This course is only available for students in the BA International Studies.
This course, which runs parallel to the Introduction to Area Studies course, introduces students to the interdisciplinary study of some of today’s global issues. Starting from the material provided by the course’s textbook, lecturers from the entire Faculty of Humanities will illustrate these issues from the perspective of the area and disciplines they represent, and in so doing nuance, question, and, where necessary, criticize the book’s analyses.
In the tutorial series that accompanies the lecture series, students will digest all the information offered, by discussing the book and the lectures, as well as how these relate to each other. One way in which this will be done, is by means of writing exercises, culminating in a final essay.
After this course, student have gained insight into fundamental cultural differences and divisions between the areas of the world, even where they are intertwined by the common problems facing them. This insight will assist them in making a rational choice for their area and language of specialization.
Additionally, students will have practiced formulating a clearly defined question, and are able to let such a question be their guide when writing an academic essay, i.e., an essay that meets the rules current in academic writing. They have experienced how to cooperate by participating in discussions, giving and accepting criticism in a constructive manner, and benefiting from the directions of their supervisors. They are able to make a realistic planning for their work, and to deliver under time pressure.
The timetable is available on the BA International Studies website.
Mode of instruction
One two hour lecture per week; bi-weekly tutorials.
Attending lectures and tutorials is compulsory. If you are not able to attend a lecture or tutorial, please inform the tutor of the course. Being absent without notification can result in a lower grade or exclusion from the final exam or essay.
A brief calculation of the course load, broken down by:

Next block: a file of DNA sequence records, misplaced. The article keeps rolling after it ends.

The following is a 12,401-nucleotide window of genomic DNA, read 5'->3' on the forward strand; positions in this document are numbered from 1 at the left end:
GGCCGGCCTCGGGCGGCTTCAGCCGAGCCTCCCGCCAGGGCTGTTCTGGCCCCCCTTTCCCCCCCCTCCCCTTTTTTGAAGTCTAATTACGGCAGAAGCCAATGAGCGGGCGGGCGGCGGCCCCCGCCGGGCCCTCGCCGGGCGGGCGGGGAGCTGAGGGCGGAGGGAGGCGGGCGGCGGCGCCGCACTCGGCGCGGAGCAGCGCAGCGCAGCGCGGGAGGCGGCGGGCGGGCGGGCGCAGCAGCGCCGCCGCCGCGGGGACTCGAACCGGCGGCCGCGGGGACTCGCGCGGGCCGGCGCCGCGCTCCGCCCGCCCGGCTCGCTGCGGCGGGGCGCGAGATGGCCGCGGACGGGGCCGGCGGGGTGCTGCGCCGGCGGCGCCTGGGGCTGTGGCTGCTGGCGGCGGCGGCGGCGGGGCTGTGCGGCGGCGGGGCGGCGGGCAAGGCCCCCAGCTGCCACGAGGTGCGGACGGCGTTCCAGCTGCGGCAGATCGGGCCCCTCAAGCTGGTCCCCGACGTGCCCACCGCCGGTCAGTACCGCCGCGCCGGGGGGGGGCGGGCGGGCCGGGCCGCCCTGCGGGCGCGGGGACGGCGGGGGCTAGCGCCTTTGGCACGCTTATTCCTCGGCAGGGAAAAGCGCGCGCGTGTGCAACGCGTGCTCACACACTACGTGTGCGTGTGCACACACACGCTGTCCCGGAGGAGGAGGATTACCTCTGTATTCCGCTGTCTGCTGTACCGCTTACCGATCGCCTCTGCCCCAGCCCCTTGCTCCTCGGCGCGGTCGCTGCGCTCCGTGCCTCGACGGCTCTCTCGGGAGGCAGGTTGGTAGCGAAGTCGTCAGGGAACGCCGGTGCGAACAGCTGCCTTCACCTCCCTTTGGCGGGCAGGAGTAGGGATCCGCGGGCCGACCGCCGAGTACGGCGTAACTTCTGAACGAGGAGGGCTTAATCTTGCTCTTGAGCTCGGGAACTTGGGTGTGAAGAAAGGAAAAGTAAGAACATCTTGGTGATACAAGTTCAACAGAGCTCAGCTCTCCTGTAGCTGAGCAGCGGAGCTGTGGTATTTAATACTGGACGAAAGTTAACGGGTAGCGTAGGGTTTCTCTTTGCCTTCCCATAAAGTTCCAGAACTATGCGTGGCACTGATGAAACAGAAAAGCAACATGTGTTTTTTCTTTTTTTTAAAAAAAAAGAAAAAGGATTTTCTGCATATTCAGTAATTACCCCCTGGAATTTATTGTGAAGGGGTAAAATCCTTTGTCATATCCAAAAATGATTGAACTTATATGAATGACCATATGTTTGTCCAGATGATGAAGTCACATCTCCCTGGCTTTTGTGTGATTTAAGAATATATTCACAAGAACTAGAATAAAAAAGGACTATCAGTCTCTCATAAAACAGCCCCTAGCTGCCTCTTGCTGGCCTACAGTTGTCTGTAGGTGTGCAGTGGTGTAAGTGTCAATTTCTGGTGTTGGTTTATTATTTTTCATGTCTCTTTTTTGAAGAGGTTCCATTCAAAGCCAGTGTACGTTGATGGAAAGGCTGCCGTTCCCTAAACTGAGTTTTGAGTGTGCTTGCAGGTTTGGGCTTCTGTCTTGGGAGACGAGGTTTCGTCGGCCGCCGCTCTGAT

Total course load: 140 hours (5 ec)
Hours spent on attending lectures and seminars: 33 hours
Reading and exam: 26 hours
Writing exercises: 20 hours
Final essay (including reading and research): 61 hours
Participation in tutorials and writing exercises (30%); end term exam (30%); in-class essay writing (40%).
If the final grade is insufficient (lower than a 6), there is the possibility of retaking the full 70% of the exam and in-class essay writing. No resit for the tutorials is possible.
Blackboard will be used.
For tutorial groups: please enroll in blackboard after your enrolment in uSis
Students are requested to register on Blackboard for this course.
R.J. Payne, Global Issues, 4th edition, Boston etc.: Pearson, 2012.
J. van Loon et al., Academic writing in English. A process-based approach, Bussum: Coutinho, 2011.
Other materials will be available on Blackboard and in a reader.
Enrolment through uSis is mandatory.
The student administration will register all first year students for the first semester courses in uSis, the registration system of Leiden University.
Registration Studeren à la carte and Contractonderwijs
Passing this course is an additional requirement for a positive Study Recommendation at the end of the year.
Hum – OSZ Current Issues
Damir Klisanic, email D.V.Klisanic@hum.leidenuniv.nl
Sanne van Loosen,
Nadia van Pelt,
Elham Rohany Rahbar,
Hilde Vonk, email email@example.com
Erna van der Werff,